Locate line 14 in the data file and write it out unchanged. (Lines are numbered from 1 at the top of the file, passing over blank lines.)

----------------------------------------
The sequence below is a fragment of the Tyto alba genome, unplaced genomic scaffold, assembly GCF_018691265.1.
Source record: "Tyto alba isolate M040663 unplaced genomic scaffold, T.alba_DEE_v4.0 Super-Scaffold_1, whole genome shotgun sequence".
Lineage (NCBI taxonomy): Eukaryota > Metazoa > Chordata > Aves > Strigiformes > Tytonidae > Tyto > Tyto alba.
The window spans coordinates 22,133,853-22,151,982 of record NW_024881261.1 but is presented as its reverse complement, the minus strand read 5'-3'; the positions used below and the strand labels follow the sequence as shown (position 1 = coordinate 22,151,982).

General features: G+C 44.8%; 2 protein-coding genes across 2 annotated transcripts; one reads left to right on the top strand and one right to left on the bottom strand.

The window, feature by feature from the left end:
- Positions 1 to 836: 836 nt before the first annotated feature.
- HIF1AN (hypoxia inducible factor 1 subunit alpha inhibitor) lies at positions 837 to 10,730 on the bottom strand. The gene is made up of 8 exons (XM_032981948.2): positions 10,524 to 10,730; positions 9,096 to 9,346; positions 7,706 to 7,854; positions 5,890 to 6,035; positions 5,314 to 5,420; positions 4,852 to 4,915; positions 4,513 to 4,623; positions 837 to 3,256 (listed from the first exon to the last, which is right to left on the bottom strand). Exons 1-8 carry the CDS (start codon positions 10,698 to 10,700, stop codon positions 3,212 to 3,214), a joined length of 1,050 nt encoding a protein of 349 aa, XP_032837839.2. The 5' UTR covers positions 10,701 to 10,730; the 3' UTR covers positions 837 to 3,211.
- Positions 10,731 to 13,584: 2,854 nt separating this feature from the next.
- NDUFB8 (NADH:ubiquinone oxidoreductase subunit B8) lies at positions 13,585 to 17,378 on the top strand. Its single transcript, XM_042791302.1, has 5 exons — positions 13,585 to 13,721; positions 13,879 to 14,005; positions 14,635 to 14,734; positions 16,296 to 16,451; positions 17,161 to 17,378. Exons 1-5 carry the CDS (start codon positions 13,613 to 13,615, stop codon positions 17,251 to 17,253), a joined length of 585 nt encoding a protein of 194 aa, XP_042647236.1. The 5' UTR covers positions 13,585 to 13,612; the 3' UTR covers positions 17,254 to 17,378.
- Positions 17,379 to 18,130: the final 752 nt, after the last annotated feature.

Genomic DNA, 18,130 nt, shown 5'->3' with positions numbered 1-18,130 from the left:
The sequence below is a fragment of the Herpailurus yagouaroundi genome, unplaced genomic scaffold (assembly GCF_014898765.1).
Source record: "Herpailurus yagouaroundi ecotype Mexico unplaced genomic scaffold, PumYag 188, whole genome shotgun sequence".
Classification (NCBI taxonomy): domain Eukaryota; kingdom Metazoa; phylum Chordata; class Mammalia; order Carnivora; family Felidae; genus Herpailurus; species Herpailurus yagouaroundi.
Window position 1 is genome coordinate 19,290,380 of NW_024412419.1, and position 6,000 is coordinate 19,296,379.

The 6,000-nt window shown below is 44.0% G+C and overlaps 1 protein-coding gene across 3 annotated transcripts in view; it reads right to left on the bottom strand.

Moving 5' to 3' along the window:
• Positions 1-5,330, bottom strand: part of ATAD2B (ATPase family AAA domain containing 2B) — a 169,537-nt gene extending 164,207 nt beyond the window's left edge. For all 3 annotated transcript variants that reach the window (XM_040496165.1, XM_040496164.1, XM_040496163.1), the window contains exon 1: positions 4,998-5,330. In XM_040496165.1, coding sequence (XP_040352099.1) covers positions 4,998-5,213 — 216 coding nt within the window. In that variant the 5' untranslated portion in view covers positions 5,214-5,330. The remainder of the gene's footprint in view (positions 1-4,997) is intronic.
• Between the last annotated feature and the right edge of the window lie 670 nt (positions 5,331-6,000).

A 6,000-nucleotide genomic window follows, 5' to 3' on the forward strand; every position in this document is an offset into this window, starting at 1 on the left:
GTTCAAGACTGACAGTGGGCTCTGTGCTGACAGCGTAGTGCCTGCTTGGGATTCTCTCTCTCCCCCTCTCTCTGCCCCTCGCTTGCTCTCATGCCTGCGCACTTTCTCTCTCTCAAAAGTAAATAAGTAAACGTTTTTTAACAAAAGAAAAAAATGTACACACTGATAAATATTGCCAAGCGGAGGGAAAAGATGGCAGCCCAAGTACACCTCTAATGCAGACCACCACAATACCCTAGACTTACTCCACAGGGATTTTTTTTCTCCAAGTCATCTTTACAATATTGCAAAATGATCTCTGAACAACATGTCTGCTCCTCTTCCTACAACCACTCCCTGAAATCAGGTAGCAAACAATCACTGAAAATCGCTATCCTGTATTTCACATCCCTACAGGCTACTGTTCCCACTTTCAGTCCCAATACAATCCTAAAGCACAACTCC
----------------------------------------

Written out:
Source record: "Herpailurus yagouaroundi ecotype Mexico unplaced genomic scaffold, PumYag 188, whole genome shotgun sequence".